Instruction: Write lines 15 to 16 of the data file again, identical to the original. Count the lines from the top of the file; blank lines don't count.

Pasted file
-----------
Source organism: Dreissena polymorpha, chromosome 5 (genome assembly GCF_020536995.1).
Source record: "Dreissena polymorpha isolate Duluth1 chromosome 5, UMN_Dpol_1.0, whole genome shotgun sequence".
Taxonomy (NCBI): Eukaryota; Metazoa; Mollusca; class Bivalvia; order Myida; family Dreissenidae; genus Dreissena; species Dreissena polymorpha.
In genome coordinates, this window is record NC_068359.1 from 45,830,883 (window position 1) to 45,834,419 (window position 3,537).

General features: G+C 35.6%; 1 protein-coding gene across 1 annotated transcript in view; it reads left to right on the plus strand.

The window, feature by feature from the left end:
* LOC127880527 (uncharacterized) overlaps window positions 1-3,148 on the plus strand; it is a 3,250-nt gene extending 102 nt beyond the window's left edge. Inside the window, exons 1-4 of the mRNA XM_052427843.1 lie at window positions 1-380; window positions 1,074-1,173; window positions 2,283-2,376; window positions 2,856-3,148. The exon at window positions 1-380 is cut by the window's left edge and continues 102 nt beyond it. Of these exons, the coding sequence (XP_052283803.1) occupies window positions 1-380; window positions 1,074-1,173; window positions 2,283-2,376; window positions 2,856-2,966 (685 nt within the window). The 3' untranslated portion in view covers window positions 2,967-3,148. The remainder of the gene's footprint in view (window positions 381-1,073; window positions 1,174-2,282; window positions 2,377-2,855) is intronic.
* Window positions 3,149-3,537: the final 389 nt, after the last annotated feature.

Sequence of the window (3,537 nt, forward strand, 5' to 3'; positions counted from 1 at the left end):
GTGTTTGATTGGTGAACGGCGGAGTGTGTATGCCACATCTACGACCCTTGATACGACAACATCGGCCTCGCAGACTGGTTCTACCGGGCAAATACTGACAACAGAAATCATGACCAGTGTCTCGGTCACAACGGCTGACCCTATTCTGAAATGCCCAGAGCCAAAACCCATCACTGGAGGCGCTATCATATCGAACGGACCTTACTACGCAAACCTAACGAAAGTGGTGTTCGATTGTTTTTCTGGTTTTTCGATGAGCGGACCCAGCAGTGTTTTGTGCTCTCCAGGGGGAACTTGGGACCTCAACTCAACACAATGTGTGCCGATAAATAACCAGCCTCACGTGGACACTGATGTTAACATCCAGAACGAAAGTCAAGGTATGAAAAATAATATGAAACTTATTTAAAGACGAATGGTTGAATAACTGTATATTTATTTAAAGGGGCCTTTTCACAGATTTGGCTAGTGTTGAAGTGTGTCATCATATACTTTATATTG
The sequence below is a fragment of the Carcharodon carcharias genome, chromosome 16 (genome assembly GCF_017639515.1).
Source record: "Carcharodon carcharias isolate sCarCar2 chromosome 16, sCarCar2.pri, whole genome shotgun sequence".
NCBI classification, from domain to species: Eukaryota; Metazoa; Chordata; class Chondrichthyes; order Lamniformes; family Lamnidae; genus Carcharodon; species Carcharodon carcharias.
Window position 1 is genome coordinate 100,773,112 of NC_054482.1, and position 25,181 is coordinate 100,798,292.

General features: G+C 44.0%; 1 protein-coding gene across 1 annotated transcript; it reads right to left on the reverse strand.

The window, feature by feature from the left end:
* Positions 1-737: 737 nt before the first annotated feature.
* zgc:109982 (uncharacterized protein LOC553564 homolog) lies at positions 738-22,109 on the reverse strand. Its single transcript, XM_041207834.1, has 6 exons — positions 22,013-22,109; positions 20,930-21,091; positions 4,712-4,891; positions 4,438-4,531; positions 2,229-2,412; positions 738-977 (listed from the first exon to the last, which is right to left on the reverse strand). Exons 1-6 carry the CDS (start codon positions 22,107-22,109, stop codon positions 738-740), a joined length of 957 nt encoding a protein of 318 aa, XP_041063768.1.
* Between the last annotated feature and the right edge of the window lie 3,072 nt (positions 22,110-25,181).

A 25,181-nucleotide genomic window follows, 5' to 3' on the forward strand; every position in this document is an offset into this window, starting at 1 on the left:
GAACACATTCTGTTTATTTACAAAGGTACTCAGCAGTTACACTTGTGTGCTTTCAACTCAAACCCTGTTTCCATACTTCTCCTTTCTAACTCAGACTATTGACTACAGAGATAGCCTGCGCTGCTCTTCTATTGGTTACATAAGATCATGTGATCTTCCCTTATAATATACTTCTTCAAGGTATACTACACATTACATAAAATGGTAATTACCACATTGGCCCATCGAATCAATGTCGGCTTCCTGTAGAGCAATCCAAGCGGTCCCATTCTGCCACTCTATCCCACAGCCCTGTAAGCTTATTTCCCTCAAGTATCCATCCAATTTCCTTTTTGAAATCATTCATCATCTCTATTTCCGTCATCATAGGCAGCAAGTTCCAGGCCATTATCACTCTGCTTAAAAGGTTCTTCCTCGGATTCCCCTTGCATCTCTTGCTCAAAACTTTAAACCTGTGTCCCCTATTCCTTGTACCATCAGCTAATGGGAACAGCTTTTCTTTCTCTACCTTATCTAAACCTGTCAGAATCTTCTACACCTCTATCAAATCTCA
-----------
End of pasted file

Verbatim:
General features: G+C 44.0%; 1 protein-coding gene across 1 annotated transcript; it reads right to left on the reverse strand.

The window, feature by feature from the left end: